With his eyes closed but with good reason: the command of Christ, the blind man went to the pool of Siloam to wash his eyes smeared with mud. When the eyes became cloudless, he saw, believed and gave the news. His recovery was bodily and spiritually. For this reason, he saw not only people and things, but the truth of God and man. He saw that God is for man, that God is love that God gives everything, God gives himself, God gives freedom, and that freedom is love and service.

This miracle invites us to ask the Lord to heal the eyes of our soul, then to be converted to Him, to contemplate Him and to follow Him.

The consecrated virgins in the world are an example of this conversion made constant journey through a consecration that implies a complete offer of their lives to Christ. God “continually purifies and renews them to let them appear before him holy and immaculate, adorned as a bride for the wedding. In the mystery of the Church, virgin and mother, by thy Holy Spirit, you inspire the variety of gifts and charisms for the building of your kingdom. You speak, O Father, to the heart of your daughters and draw them with bonds of love so that, waiting ardent and vigilant, they may fill their lamps and go out to meet Christ, King of glory “(Preface of the Mass of the rite of consecration of Virgin).

 

Patristic Reading

Saint John Chrysostom (344/354407)

HOMILY LVI.

“And as Jesus passed by, He saw a man which was blind from his birth. And His disciples asked Him, saying, Master, who did sin, this man, or his parents, that he was born blind?”

[1.] “And as Jesus passed by, He saw a man which was blind from his birth.” Being full of love for man, and caring for our salvation, and desiring to stop the mouths of the foolish, He omitteth nothing of His own part, though there be none to give heed. And the Prophet knowing this saith, “That Thou mightest be justified when Thou speakest, and be clear when Thou art judged.” (Ps 51,4). Wherefore here, when they would not receive His sublime sayings, but said that He had a devil, and attempted to kill Him, He went forth from the Temple, and healed the blind, mitigating their rage by His absence, and by working the miracle softening their hardness and cruelty, and establishing His assertions. And He worketh a miracle which was no common one, but one which took place then for the first time. “Since the world began,” saith he who was healed, “was it not heard that any man opened the eyes of one that was born blind.” (Jn 9,32). Some have, perhaps, opened the eyes of the blind, but of one born blind never. And that on going out of the Temple, He proceeded intentionally to the work, is clear from this; it was He who saw the blind man, not the blind man who came to Him; and so earnestly did He look upon him, that even His disciples perceived it. From this, at least, they came to question Him; for when they saw Him earnestly regarding the man, they asked Him, saying, “Who did sin, this man, or his parents?” A mistaken question, for how could he sin before he was born? and how, if his parents had sinned, would he have been punished? Whence then came they to put this question? Before, when He healed the paralytic, He said, “Behold, thou art made whole, sin no more.” (c. 5,14). They therefore, having understood that he was palsied on account of sin, said,“ Well, that other was palsied because of his sins; but concerning. this man, what wouldest Thou say? hath he sinned? It is not possible to say so, for he is blind from his birth. Have his parents sinned? Neither can one say this, for the child suffers not punishment for the father.” As therefore when we see a child evil entreated, we exclaim, “What can one say of this? what has the child done?”not as asking a question, but as being perplexed, so the disciples spake here, not so much asking for information, as being in perplexity. What then saith Christ?

Jn 9,3. “Neither hath this man sinned, nor his parents.”

This He saith not as acquitting them of sins, for He saith not simply, “Neither hath this man sinned, nor his parents,” but addeth, “that he should have been born blind1 —but that the Son of God should be glorified in him.” “For both this man hath sinned and his parents, but his blindness proceedeth not from that.” And this He said, not signifying that though this man indeed was not in such case, yet that others had been made blind from such a cause, the sins of their parents, since it cannot be that when one sinneth another should be punished. For if we allow this, we must also allow that he sinned before his birth. As therefore when He declared, “neither hath this man sinned,” He said not that it is possible to sin from one’s very birth, and be punished for it; so when He said, “nor his parents,” He said not that one may be punished for his parents’ sake. This supposition He removeth by the mouth of Ezekiel; “As I live saith the Lord, this proverb shall not be, that is used, The fathers have eaten sour grapes, and the children’s teeth are set on edge.” (Ez 18,3 Ez 18,2). And Moses saith, “The father shall not die for the child, neither shall the child die for the father.” (Dt 24,16). And of a certain king2 Scripture saith, that for this very reason he did not this thing,3 observing the law of Moses. But if any one argue, “How then is it said, ‘Who visiteth the sins of the parents upon the children unto the third and fourth generation’?” (Dt 5,9); we should make this answer, that the assertion is not universal, but that it is spoken with reference to certain who came out of Egypt. And its meaning is of this kind; “Since these who have come out of Egypt, after signs and wonders, have become worse than their forefathers who saw none of these things, they shall suffer,” It saith, “the same that those others suffered, since they have dared the same crimes.” And that it was spoken of those men, any one who will give attention to the passage will more certainly know. Wherefore then was he born blind?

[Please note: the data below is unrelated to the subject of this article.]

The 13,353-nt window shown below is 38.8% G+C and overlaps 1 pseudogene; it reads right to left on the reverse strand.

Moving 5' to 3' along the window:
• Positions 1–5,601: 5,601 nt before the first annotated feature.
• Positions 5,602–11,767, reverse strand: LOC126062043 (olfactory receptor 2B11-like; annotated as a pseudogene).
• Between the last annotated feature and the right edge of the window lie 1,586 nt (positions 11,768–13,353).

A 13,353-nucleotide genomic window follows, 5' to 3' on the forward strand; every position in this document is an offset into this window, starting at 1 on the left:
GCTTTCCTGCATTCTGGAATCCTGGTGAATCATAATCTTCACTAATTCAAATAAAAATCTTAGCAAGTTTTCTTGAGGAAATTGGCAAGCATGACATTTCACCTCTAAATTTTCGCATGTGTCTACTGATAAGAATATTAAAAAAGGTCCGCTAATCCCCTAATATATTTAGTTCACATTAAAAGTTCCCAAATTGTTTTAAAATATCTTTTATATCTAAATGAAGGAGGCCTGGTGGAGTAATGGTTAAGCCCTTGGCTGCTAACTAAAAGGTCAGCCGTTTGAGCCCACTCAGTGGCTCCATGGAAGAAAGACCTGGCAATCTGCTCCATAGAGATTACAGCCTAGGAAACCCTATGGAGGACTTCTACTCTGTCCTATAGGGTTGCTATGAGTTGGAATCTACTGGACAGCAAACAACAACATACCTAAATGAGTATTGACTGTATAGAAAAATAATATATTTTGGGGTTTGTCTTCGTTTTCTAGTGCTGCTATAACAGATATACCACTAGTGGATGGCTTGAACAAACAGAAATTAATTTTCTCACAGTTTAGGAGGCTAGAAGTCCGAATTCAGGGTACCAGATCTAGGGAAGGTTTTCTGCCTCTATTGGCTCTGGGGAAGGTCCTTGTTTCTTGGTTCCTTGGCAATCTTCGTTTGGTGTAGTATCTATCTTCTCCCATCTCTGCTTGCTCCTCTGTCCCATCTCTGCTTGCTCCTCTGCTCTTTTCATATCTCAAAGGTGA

“That the glory4 of God should be made manifest,”5 He saith.

Lo, here again is another difficulty, if without this man’s punishment, it was not possible that the glory of God should be shown. Certainly it is not said that it was impossible, for it was possible, but, “that it might be manifested even in this man.” “What,” saith some one, “did he suffer wrong for the glory of God?” What wrong, tell me? For what if God had never willed to produce him at all? But I assert that he even received benefit from his blindness: since he recovered the sight of the eyes within. What were the Jews profited by their eyes? They incurred the heavier punishment, being blinded even while they saw. And what injury had this man by his blindness? For by means of it he recovered sight. As then the evils of the present life are not evils, so neither are the good things good; sin alone is an evil, but blindness is not an evil. And He who had brought this man from not being into being, had also power to leave him as he was.

About Francesco Follo